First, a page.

African Bank – what was the consumers’ responsibility?

Updated on 10 September 2014

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The recent collapse of African Bank Investments Ltd (ABIL) and subsequent down-grading of our top banks have raised questions about the lending industry in South Africa.

South Africa is often praised for its protective consumer legislations (National Credit Act 34 of 2005 and Consumer Protection Act 68 of 2008) intended to prevent the consumers over-extending debt obligations that cannot be serviced. The National Credit Regulator (NCR) was established as the regulator under the National Credit Act and is responsible for the regulation of the South African credit industry.

So what went wrong?

Should ABIL be held 100% accountable by the South African Reserve Bank (SARB)? What was the consumer’s role in the demise of ABIL? Should the consumer not assume responsibility for knowingly over-extending itself? Or has NCR failed our financial sector?

What went down at ABIL?

What transpired at ABIL was significant over-lending in the micro-lending market, where bigger loans over longer terms were extended to consumers (some already over-extended in debt). This was viewed by many industry experts as reckless lending, which in theory is contrary to the provisions of the National Credit Act.

Though regulation in terms of lending explains that credit should be accessible to consumers it also sets out clearly as follows.

• A consumer must be able to afford the credit being undertaken.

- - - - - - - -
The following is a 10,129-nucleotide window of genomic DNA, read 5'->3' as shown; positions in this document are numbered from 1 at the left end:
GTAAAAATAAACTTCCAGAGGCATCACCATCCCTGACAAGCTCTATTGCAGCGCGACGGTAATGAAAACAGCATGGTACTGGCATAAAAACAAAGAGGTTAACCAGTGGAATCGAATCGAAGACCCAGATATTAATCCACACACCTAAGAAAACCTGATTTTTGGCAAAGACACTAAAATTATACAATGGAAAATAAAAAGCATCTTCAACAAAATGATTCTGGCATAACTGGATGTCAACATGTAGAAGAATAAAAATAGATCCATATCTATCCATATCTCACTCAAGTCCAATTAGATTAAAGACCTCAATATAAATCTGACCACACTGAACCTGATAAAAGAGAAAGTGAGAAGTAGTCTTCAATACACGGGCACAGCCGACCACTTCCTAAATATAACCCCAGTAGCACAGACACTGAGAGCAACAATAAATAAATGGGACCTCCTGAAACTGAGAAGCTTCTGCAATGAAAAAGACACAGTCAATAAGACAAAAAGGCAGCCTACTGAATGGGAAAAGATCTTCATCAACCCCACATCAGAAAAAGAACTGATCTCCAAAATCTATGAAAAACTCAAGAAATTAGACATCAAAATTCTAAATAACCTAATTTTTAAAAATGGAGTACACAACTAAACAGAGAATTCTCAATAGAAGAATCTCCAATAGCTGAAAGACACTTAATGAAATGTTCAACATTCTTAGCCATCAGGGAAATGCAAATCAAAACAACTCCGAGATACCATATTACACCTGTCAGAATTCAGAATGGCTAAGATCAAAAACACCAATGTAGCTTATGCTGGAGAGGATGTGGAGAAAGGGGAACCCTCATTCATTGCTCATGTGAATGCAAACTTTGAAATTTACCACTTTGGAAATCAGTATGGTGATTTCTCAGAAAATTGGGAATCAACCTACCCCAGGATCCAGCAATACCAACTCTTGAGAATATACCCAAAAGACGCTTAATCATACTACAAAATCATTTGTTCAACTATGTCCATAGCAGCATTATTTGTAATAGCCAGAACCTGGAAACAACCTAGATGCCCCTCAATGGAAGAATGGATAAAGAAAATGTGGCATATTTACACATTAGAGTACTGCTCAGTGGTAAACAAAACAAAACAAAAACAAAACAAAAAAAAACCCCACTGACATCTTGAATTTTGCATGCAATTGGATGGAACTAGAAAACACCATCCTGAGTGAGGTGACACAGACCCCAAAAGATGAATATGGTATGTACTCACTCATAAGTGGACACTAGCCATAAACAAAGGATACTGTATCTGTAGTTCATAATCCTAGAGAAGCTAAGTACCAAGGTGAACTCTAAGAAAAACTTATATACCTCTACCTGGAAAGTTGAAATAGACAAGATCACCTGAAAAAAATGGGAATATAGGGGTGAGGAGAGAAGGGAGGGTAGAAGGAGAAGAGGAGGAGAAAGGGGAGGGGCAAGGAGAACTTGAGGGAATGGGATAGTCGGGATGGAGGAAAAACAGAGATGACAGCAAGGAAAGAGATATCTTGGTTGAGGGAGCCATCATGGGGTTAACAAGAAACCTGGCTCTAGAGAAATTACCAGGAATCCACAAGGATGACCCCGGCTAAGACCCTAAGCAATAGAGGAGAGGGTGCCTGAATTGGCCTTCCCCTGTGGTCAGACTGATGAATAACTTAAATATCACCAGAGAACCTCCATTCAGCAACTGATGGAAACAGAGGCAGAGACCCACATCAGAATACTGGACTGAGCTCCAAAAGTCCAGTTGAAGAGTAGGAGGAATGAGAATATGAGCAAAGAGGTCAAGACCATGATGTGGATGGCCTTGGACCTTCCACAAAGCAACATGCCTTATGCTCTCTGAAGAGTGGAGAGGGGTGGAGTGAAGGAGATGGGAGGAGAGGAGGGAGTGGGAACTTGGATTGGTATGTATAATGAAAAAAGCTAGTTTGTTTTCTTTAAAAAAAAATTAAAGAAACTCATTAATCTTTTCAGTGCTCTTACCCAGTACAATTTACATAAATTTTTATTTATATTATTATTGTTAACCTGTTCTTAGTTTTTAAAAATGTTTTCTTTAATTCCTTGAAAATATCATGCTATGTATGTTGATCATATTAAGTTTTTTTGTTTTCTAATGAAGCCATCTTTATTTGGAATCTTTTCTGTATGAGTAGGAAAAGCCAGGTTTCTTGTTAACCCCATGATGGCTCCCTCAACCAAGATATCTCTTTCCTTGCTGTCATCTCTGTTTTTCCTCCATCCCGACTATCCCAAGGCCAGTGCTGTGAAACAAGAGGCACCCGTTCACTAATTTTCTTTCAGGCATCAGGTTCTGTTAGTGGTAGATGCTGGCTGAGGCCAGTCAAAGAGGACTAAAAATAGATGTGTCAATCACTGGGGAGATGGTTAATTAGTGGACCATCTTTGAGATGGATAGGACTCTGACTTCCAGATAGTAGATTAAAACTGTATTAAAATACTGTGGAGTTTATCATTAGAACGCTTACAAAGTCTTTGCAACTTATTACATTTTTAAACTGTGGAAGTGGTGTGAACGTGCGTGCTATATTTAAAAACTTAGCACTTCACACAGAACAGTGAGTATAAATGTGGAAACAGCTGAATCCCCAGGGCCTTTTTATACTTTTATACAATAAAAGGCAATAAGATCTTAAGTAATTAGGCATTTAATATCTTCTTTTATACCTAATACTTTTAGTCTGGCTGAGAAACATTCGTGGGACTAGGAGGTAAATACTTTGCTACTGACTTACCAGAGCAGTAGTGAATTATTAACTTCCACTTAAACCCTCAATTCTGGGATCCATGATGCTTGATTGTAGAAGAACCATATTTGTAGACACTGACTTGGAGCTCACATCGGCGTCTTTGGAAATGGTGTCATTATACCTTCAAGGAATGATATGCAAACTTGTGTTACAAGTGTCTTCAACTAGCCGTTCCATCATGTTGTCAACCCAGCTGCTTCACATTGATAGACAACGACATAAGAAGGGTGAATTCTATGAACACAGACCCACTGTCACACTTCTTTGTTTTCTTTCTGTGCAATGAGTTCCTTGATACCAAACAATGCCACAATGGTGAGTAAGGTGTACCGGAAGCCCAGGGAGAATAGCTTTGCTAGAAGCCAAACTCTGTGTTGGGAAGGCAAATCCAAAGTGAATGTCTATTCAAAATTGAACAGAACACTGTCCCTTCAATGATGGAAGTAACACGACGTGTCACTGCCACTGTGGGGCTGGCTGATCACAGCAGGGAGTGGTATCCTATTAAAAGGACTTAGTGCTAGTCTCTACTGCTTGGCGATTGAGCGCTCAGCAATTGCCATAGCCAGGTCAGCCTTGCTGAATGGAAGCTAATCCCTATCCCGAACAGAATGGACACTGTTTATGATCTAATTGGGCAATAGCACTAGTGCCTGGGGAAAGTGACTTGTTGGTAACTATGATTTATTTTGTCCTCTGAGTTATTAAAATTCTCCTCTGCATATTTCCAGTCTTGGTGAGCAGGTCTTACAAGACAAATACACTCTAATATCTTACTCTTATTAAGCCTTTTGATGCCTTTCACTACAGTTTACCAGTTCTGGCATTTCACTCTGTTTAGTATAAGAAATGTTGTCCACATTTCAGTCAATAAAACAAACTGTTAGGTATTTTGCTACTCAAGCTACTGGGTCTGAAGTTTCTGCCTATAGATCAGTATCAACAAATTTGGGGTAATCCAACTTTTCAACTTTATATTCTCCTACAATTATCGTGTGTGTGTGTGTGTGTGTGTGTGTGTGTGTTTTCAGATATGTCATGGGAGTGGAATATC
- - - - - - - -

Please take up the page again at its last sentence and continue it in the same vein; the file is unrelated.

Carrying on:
• Should a consumer be over-indebted debt counselling and debt re-organisation services should be provided for.

In August ABIL was placed under curatorship (business rescue as provided for under the Banks Act 94 of 1990) and in September it is confirmed that it will investigated by SARB under the following premise: should a bank not be in a position to deliver on its obligation and/or not be able to pay deposits made with it, when it is legally obliged to do so, then the Minister with the consent from the CEO and chairperson of the board of directors of the identified bank will place the bank under curatorship, more so for the interest of the public.

“What is apparent from this process is that both the bank and the consumer acted in a possible reckless manner”

The bank, the consumer or the regulator?

At ABIL, consumers were already heavily indebted, and unable to make regular payment towards their current credit obligations, would make additional applications to borrow from ABIL. These applications were approved and loans granted, which led to high rise in bad debts and write-offs from ABIL, from both their unsecured lending and retail arm furniture space.

What is apparent from this process is that both the bank and the consumer acted in a possible reckless manner. And despite probes by SARB and the NCR, was it a case of too little too late?

So what are the lessons?

Clearly all actors play a role. The consumer has the responsibility to borrow with caution just as much as the lender to lend with caution. The NCR to play its role as watch-dog, curator and even educator.

Clearly regulation needs to be adhered to, as business management decisions alone cannot substitute the fiduciary role that both banks and the National Regulators play.

About the author: Monisha Prem (BA  MBA) is the CEO and senior legal practitioner at Excelsur Legal Services. Monisha is an admitted attorney with over 10 years post-article experience in law. 

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